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irene's wake

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Hurricane Irene did some pretty major damage in New England, which from what I've seen from photos and video is comparable to the damage the Blizzard of '78 did.

I received photos from a friend that still lives in the town I grew up in (one of which shown at right), and what I saw was some serious stuff. Uprooted trees, gas stations with long lines of cars because other stations were knocked out of commission, and so on. It's going to take at least a few more weeks before everything that was destroyed or damaged is fixed up there.

Ironically, I've had a fairly uneventful weather disaster experience here in Tampa Bay Florida. Why ironic? Because I live in what's known as Lightning Alley. During the summer months there are storms almost every day, the majority of which are shooting lighting all over the place. How much lightning can happen in just one year? Try 22,000 bolts.

There have been threats of hurricanes, but no biggies have landed in Tampa Bay in my tenure here. Not yet, anyway. Will it happen? Eventually, yes. When it does, all I can hope for is that I'm not on the road, in a safe structure and have enough provisions to last a week.

The last whopper hurricane that nailed Tampa Bay was Frances; this happened before I moved here. Since that time, there hasn't been anything major, but eventually there will be.

My lack of hurricane preparedness

Right now I'm not prepared for a hurricane at all, and that's stupid because it's really easy to prepare for, all save for washing yourself which I'll get to in a moment.

Concerning eats, canned goods and dry goods can easily last a week. If hot food is needed, you can use a portable camping stove - but only for stuff like mac-and-cheese, pasta and rice because any meat you would have would be spoiled quickly.

As for drinks, bottled water works fine for that. If you want flavor, add in some iced tea mix. Granted, it won't be cold, but who cares as long as you can drink it and survive.

Concerning clothes, one can easily wear a pair of jeans for three days in a row and nobody will notice as long as they're not dirtied up. Socks you don't worry about because you just wear sandals instead. As for shirts and underwear, once you're out, you're out.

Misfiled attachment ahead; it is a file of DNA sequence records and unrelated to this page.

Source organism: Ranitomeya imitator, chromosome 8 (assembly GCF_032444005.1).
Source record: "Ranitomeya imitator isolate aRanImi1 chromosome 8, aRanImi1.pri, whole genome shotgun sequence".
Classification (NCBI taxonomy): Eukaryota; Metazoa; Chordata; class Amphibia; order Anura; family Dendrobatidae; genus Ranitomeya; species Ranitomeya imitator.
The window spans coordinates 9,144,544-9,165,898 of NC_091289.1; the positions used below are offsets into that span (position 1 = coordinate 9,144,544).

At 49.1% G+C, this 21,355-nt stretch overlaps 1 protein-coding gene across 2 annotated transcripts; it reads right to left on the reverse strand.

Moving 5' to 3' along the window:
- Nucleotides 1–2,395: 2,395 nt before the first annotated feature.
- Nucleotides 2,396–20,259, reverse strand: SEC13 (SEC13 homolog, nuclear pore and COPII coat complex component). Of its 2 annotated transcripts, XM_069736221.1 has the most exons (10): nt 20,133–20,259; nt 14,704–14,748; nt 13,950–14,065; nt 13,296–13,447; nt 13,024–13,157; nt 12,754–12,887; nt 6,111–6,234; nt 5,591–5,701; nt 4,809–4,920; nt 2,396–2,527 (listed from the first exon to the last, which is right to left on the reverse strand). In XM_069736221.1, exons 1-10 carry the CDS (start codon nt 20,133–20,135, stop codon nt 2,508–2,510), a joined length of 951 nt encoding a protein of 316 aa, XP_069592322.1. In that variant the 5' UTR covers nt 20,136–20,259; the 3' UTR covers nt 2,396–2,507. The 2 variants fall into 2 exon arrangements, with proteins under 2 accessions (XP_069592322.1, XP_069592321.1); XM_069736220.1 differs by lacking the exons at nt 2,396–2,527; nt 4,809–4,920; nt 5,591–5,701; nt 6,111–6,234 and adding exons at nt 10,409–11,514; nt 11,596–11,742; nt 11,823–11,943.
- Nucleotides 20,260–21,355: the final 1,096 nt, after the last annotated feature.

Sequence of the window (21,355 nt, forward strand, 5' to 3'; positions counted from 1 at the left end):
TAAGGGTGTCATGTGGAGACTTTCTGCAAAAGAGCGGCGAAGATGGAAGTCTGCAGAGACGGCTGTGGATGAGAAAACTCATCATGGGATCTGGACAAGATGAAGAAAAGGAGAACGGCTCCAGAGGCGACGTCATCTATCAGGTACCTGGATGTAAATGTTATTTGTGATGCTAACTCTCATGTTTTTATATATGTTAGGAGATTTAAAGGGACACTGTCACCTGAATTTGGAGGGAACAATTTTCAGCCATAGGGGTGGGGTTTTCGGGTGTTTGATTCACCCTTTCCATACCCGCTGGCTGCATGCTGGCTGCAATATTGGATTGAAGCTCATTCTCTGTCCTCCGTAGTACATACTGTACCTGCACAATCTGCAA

The best way to get clothes ready for an incoming hurricane is to first take inventory of all your clothes items. If you have enough clean clothes for a full week, you're okay. If not, you need to buy some so you can last a week without washing anything. After that, when you know a hurricane is coming, wash every single clothes item you have so you know you'll have at least a full week's worth of clothes without having to do a load of laundry.

You can test your readiness clothes-wise for a hurricane simply by washing all your clothes, then not doing a laundry for a week to see if you run out of clothes before then. If you run out, well, you know what to do.

Washing oneself is the most pain-in-the-ass part about surviving with no power and no water. I do know how to do it, but it's not fun.

All you need to clean yourself is a half-gallon of water, a large pot, a bath strap and a bar of soap.

You put the pot in the tub and fill it with the half-gallon of water. Soak the bath strap and get yourself wet everywhere. Rub the soap on the bath strap to lather it up and wash yourself. Wash everywhere, including your head. Don't bother with shampoo as the soap will do the job (at least for men with short hair). Soak the strap again, rinse off as best you can. Lift the pot and pour the water out over your head to rinse again. Towel dry. Done.

If you're wondering why you use a bath strap and not a sponge, it's because the strap can be used with both hands to wash your back as well as the front. If you tried washing with just a sponge, it's doubtful you'd even get your entire back wet.

The water will be cold while you're doing all this, but the point is you can wash yourself relatively well twice a day until the water gets turned back on. And yes that means you'll be using a gallon of water a day just to wash yourself.

Strictly speaking from a water perspective, the absolute bare minimum of water you need to survive a week with no running water is 10 gallons. If I were in a house with four people, I wouldn't hesitate buying a 55-gallon plastic drum and filling it with water just for emergency purposes. In fact, I'd probably use two. Four people could easily survive on 110 gallons of water over the course of a week.

I should note that the seal on a 55-gallon drum of water must be 100% tight and not allow any air in, else you'll get algae (as in it starts turning green), and that's no good.

For the linked site above that sells the 55-gallon plastic drums, yeah you should get those. Don't do that thing where you get them used from the carwash or anything like that, because the reason they get rid of them in the first place is because the seals are bad.

It's probably also a good idea to invest in a battery-powered siphon for getting water out of the drum.

I really should get my ass together with this...

I need to buy several gallon jugs (7 or 8 should do), stock up on dry/canned goods and that's pretty much it.

One other thing I forgot to mention is that if a hurricane was for-real coming, I'd also make a quick run to the barber and have my hair crew-cut. Would make for easier washing if there was no running water.

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